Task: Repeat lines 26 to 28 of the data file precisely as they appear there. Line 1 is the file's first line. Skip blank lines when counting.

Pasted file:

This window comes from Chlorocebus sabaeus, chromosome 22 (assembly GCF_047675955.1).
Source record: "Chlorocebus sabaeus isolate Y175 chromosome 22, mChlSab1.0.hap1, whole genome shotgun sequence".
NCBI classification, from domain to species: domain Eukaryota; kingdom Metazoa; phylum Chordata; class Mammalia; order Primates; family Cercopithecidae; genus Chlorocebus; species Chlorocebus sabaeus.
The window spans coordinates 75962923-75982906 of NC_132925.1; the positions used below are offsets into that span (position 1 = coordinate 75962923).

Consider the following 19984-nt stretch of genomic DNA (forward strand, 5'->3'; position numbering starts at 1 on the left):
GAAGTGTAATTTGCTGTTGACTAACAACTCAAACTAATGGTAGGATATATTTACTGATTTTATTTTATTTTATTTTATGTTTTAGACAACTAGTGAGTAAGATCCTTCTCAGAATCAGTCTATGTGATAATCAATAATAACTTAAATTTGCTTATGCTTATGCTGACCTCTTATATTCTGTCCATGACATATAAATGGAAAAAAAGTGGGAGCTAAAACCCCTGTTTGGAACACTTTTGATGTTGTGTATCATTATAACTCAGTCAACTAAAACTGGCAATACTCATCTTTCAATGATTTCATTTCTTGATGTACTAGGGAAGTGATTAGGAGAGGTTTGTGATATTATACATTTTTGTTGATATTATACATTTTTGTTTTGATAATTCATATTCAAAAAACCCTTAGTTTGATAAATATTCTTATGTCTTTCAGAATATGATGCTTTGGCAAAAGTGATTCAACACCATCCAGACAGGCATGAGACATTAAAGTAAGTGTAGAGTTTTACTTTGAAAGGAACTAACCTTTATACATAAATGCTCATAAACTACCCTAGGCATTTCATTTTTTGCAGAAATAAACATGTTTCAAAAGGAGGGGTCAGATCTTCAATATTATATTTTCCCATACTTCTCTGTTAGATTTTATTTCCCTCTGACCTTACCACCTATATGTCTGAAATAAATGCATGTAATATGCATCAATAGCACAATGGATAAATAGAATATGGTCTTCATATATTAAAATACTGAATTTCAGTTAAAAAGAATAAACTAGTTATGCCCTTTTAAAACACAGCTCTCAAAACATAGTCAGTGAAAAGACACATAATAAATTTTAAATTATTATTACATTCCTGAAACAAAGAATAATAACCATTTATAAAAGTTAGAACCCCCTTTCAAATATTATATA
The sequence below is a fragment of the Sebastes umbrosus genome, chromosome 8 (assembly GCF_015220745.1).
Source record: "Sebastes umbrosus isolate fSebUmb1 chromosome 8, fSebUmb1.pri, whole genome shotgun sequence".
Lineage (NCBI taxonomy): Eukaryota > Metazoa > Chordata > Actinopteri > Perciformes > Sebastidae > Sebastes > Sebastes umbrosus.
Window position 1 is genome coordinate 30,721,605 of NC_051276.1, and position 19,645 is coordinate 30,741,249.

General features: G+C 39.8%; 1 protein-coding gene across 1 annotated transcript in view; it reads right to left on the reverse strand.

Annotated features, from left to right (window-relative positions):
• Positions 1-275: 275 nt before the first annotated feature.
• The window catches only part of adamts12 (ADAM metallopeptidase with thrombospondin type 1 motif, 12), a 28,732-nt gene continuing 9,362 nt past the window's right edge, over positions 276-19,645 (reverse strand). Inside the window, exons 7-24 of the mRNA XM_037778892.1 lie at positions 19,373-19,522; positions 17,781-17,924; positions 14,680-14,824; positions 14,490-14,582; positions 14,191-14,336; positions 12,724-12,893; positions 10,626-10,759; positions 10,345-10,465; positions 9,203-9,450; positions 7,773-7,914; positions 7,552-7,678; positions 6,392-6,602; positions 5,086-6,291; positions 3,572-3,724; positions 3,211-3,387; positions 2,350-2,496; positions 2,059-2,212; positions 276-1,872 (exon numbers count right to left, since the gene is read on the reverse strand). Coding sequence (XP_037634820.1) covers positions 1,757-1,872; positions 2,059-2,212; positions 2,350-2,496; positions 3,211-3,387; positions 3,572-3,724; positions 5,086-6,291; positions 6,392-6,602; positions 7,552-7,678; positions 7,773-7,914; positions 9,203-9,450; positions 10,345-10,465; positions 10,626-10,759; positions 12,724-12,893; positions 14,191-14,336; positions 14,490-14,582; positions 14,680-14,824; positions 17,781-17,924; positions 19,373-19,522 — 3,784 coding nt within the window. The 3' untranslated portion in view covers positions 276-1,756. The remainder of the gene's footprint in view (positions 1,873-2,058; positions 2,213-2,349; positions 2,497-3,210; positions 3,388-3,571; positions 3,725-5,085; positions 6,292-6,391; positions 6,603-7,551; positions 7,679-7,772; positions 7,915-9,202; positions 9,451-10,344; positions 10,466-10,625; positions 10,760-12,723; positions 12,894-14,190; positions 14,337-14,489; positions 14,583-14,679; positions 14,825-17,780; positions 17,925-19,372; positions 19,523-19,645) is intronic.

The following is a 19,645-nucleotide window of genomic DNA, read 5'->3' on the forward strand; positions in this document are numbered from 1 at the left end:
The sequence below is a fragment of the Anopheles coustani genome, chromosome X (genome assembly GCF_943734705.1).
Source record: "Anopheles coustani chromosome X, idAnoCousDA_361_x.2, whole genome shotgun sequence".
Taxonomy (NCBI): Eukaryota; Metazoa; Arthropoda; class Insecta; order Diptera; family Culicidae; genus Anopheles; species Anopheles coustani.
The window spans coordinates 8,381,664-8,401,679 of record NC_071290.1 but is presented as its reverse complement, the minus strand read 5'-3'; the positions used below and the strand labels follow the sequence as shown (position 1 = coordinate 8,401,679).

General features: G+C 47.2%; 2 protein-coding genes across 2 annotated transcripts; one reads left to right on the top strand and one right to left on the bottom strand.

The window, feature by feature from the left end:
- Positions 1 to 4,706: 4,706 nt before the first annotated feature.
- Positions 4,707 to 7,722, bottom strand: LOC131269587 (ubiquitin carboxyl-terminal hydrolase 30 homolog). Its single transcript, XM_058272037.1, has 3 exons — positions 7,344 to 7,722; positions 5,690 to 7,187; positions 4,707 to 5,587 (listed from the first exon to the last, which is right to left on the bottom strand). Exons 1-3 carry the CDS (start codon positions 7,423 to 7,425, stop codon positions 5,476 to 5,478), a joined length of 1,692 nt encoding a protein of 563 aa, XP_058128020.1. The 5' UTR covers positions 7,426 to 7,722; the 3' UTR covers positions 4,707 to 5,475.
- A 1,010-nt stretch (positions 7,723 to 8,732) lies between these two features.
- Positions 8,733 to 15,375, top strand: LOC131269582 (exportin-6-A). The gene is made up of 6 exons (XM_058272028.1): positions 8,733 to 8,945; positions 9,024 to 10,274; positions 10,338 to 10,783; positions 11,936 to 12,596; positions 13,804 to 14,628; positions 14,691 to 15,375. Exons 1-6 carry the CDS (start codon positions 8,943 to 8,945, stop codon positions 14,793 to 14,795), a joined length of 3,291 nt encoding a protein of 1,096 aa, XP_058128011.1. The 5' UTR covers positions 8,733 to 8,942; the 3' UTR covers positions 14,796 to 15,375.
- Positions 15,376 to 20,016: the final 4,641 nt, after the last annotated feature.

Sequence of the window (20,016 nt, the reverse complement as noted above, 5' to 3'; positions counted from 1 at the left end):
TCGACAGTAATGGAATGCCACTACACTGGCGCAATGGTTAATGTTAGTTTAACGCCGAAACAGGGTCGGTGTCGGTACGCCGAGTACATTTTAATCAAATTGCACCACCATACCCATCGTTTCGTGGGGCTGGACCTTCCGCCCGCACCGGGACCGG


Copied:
- Positions 15,376 to 20,016: the final 4,641 nt, after the last annotated feature.

Sequence of the window (20,016 nt, the reverse complement as noted above, 5' to 3'; positions counted from 1 at the left end):
TCGACAGTAATGGAATGCCACTACACTGGCGCAATGGTTAATGTTAGTTTAACGCCGAAACAGGGTCGGTGTCGGTACGCCGAGTACATTTTAATCAAATTGCACCACCATACCCATCGTTTCGTGGGGCTGGACCTTCCGCCCGCACCGGGACCGG